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Amid North Korea threat, old law prevents Washington state from preparing for nuclear disaster

As North Korea considers a strike against the U.S. territory of Guam, KIRO-TV is looking into the plans to protect Washington state residents.

>> Watch the news report here

KIRO-TV found that a law from the '80s is blocking the state's effort to prepare for the worst.

That law actually prevents Washington State Emergency Management from planning for a nuclear strike.

>> Look at these photos from inside North Korea

Lawmakers passed it as a symbolic end to the Cold War with the Soviet Union.

In the 1950s and '60s during the Cold War, Washington state had a clear plan and places to shelter – even bunkers built inside Seattle bridges – in case of nuclear disaster.

>> Trump improvised 'fire and fury' warning to North Korea: reports

But currently, with North Korea's escalating threats with nukes, few people know state law prevents planning for nuclear disaster.

A little-known 1984 state law states that "Comprehensive Emergency Management" does not mean preparation for emergency evacuation or relocation of residents in anticipation of a nuclear attack.

>> Why is North Korea threatening Guam?

Washington state Sen. Mark Miloscia has been trying to repeal that old law, which he says enacted in Washington state during the Reagan era.

“I couldn’t believe how this thing could go on the books,” Miloscia said. “If we ever have to evacuate or relocate citizens due to a nuclear attack or an impending nuclear attack, right now, we can’t plan for that. It puts like a big stop order on any sort of planning we have to do to prepare for the unthinkable.”

>> North Korea, Trump exchange threats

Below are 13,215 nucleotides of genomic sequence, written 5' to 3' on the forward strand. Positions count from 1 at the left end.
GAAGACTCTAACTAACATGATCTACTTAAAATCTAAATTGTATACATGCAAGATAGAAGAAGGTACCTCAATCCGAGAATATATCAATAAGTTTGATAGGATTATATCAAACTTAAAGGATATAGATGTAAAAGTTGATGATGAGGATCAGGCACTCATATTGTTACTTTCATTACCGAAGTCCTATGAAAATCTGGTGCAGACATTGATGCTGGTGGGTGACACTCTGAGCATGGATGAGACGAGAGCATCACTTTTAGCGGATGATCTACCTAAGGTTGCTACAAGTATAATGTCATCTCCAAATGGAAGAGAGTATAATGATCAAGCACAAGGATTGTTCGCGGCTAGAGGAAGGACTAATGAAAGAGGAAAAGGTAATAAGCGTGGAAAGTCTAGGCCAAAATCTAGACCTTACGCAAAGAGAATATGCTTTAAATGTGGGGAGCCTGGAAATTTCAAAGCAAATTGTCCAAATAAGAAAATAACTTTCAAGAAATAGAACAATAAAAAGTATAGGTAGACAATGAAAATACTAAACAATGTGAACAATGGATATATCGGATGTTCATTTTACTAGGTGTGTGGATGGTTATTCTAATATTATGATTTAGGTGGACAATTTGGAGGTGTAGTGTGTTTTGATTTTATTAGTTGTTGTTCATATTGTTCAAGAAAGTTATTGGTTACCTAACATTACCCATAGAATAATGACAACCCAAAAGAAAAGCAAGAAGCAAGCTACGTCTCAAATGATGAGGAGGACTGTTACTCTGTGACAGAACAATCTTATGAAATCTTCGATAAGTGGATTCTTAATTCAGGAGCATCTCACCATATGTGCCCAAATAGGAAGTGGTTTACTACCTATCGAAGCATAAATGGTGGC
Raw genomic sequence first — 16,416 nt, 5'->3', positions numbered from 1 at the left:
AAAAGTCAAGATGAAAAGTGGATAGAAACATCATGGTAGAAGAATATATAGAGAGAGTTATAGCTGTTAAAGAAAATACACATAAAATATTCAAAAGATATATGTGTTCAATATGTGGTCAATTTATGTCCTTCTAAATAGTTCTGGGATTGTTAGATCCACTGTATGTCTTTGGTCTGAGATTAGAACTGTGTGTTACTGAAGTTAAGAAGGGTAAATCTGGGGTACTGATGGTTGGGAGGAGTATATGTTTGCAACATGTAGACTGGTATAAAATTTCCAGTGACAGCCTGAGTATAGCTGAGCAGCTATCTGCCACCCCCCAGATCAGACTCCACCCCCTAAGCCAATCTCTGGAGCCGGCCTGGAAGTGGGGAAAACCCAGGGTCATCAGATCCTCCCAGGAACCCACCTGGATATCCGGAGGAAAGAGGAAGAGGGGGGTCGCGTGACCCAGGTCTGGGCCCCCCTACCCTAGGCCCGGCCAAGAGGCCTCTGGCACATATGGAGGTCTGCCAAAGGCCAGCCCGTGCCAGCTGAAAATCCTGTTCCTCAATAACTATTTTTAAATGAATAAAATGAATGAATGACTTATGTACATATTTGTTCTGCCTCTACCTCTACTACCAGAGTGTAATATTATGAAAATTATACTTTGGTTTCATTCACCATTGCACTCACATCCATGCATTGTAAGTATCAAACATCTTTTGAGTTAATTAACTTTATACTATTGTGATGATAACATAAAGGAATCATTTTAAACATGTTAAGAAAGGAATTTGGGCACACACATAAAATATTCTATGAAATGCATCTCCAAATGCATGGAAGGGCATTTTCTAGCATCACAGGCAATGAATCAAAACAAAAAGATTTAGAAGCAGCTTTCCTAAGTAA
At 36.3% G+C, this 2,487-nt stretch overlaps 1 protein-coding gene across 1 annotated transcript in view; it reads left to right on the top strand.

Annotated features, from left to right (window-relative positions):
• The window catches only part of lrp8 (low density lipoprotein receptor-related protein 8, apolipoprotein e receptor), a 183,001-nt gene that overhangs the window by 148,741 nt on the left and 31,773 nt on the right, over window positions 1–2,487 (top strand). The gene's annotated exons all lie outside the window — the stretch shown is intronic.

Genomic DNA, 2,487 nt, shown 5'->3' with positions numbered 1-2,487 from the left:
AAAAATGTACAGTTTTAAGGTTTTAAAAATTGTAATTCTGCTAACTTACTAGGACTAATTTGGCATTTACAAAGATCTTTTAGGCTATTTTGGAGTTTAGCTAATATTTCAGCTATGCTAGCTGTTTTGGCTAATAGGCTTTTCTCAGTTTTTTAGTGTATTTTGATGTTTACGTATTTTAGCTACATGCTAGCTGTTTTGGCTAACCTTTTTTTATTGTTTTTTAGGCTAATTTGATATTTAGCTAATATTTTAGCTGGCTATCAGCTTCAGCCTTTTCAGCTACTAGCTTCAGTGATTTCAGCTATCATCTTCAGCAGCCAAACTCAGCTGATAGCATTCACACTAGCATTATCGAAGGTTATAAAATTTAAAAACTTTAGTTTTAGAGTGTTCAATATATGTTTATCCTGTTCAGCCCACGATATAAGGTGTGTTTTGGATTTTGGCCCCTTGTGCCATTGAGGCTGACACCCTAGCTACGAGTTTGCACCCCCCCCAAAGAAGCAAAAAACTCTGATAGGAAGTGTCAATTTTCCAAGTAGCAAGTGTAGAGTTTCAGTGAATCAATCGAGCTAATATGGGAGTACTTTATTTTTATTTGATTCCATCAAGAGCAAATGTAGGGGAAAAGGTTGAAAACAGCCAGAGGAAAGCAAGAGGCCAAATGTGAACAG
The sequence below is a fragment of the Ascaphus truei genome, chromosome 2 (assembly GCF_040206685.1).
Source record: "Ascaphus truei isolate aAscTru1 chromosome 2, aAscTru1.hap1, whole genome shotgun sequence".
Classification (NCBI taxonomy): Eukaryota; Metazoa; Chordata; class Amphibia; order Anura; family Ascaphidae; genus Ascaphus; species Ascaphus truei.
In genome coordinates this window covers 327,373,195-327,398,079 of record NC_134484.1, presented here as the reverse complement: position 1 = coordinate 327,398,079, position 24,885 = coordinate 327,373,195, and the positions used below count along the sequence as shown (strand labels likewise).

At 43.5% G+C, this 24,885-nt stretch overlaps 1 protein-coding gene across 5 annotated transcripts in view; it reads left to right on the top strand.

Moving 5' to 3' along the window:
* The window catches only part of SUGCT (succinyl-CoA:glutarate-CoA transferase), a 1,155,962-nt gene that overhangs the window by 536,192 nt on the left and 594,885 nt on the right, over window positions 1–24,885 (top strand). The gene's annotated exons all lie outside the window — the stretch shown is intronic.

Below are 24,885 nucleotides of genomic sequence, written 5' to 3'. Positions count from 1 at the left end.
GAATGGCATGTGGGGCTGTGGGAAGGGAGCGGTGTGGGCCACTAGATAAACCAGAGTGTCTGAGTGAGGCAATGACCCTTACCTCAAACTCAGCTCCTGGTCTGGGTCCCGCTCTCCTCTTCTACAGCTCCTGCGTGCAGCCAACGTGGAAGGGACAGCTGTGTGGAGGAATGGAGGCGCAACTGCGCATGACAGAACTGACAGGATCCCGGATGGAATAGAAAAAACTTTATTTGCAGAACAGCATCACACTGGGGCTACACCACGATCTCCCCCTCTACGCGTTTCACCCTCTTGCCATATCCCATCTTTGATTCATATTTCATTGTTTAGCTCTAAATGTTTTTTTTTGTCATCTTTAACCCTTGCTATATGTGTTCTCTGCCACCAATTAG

Hawaii has a nuclear disaster plan which may include re-opening Cold War-era tunnels and shelters.

The message for lawmakers in Washington state is clear.

“I think there is, right now, a common-sense support for repealing this. We’ve just got to educate people that let’s do that soon,” Miloscia said.

>> Read more trending news

Miloscia knows something about nuclear preparedness. He was a B-52 bomber pilot during the Cold War.

He said lawmakers from both parties want to change the law.

Military dad surprises daughter with unexpected homecoming at zoo

A military dad’s surprise homecoming at a dolphin show is melting hearts across the country.

>> Need something to lift your spirits? Read more uplifting news

“Everything else disappeared when I saw her,” U.S. Army Reserve Capt. Joshua Flury told WLS.

>> On HotTopics.TV: Military mom hides pregnancy, surprises dad when he gets home 

Flury told his wife he’d be coming home within the week, and together they came up with a plan to surprise their 12-year-old daughter, Kristi.

>> Watch the clip here

His wife, April Flury, worked with the Brookfield Zoo in Illinois to coordinate the big surprise.

>> Read more trending news

Kristi thought it was just going to be her and her mom at the zoo earlier this month, but as she and her mom waited for the dolphin show to begin, she was shocked to hear an announcer welcome her dad home.

Kristi leaped into his arms as he emerged from his hiding place backstage.

Read more here.

Virginia native first black woman to serve as West Point First Captain

A Virginia native will be the first African-American woman to serve as West Point’s First Captain, the U.S. Military Academy Public Affairs Office announced Thursday.